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The Psychology of Successful Trading

 

Getting your trading psychology right and understanding that of others are both essential prerequisites to successful trading in financial markets. I discuss the most important elements of trading psychology in my new book.

Buy the book here:

Thanks to Karine Sawan and film crew for video production.

#TheAffair And #Nietzsche’s Perspectivism

I will argue that The Affair is a philosophically interesting piece of TV drama which raises deep questions in the areas of memory and our access to “the truth.” Some of these may be understood by reference to Nietzsche’s account of truth (and some of them relate to interpretations of quantum mechanics!) There are no significant spoilers and no references to events beyond the first episode.

The aspect of The Affair that is most immediately apparent is that it is told from multiple perspectives. This is made dramatically arresting by the way it becomes clear that the different perspectives are incoherent with each other — and probably with themselves. In this, the situation parallels real life.

Moreover, the cinematography seems to reflect this. Noah’s view seem somewhat brighter literally and metaphorically. Alison seems more beautiful, which partly perhaps reflects the way she smiles more in his section and could also mean that he perceives her as being more beautiful than she perceives herself to be. It is also a reflection of her affective state, presumably. There are interesting feminist points to be made here also about the male vs the female perspective.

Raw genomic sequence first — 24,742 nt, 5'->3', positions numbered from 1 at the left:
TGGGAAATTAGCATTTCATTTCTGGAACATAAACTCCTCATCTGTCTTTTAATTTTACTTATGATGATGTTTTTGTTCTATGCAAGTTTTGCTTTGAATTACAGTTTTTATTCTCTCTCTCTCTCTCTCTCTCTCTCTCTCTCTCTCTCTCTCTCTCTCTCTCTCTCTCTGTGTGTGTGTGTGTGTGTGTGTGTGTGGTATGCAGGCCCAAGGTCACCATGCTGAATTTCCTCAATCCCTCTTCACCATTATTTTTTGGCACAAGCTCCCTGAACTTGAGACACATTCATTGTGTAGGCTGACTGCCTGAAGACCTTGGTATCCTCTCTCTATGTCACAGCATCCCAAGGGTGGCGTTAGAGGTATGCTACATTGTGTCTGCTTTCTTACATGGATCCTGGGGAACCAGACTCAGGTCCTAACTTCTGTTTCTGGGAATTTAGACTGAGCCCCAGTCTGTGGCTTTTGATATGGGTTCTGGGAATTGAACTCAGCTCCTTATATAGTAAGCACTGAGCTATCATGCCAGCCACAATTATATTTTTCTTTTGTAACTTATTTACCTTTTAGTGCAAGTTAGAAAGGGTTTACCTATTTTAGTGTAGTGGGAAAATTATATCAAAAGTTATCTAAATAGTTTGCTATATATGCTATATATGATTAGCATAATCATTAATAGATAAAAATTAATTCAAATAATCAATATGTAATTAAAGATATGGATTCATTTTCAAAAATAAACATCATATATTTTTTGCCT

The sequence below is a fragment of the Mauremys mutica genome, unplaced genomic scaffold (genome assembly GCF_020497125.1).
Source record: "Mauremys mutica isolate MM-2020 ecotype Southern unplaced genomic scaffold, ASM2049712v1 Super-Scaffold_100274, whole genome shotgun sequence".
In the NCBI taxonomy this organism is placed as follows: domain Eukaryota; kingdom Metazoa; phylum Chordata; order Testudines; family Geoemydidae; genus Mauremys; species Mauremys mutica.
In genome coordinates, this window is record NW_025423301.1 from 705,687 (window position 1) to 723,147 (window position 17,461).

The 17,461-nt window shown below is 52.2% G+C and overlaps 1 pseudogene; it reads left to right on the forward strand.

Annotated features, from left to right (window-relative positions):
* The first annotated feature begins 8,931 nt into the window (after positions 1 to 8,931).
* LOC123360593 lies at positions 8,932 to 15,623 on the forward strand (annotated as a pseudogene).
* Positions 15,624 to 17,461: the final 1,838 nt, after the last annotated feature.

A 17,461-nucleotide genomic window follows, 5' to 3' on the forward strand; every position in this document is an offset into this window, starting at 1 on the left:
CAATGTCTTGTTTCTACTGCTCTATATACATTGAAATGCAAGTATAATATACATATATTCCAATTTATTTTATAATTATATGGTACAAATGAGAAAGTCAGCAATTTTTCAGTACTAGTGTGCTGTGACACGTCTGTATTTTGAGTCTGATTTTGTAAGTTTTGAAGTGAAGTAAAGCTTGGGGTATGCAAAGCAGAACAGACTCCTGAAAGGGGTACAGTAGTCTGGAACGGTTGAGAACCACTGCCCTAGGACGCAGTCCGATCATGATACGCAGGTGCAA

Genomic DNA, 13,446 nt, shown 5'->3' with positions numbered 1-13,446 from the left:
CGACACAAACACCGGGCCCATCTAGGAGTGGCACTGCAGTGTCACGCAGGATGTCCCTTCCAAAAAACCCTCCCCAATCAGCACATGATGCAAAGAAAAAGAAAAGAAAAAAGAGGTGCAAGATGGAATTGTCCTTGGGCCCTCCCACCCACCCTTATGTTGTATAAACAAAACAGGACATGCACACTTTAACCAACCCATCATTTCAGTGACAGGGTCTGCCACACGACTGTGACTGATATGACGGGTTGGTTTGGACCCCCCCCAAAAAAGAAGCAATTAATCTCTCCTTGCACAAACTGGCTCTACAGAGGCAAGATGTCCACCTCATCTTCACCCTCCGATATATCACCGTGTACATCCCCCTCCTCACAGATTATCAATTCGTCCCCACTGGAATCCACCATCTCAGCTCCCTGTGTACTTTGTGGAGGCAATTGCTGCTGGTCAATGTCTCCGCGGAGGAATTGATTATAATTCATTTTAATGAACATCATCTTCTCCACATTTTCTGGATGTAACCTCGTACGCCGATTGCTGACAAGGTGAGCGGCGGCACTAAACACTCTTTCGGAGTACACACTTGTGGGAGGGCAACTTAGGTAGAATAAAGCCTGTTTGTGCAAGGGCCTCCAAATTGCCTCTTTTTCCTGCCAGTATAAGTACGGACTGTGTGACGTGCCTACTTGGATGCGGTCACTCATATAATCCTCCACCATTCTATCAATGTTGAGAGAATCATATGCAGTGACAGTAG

I will focus on a single tiny episode and note the multiple readings. As a preliminary, I should point out that the story at this point is being told in flashback from a subsequent police interview.

The episode in question is when Noah is approaching up the driveway of Alison’s house while she is having sex with her husband in the driveway. The sex is rather aggressive and it is unclear to Noah whether an assault is taking place. The precise event I wish to discuss is that in Noah’s version, Alison shakes her head. Noah appears to interpret this as meaning “no, this is not an assault.”

The head shake does not appear in Alison’s version. There are at least seven readings of this.

  1. Noah remembers it because it happened but Alison does not remember it.
  2. Noah remembers it falsely and Alison does not remember it because it does not happen.
  3. Noah does not remember it because it did not happen but is reporting it to the police for reasons of his own.
  4. Something happened which Noah remembers as a head shake but which Alison remembers as something else.
  5. Noah remembers the head shake correctly but Alison has forgotten it.
  6. Both Noah and Alison remember the head shake correctly but Alison has omitted to mention it because it does not seem important to her.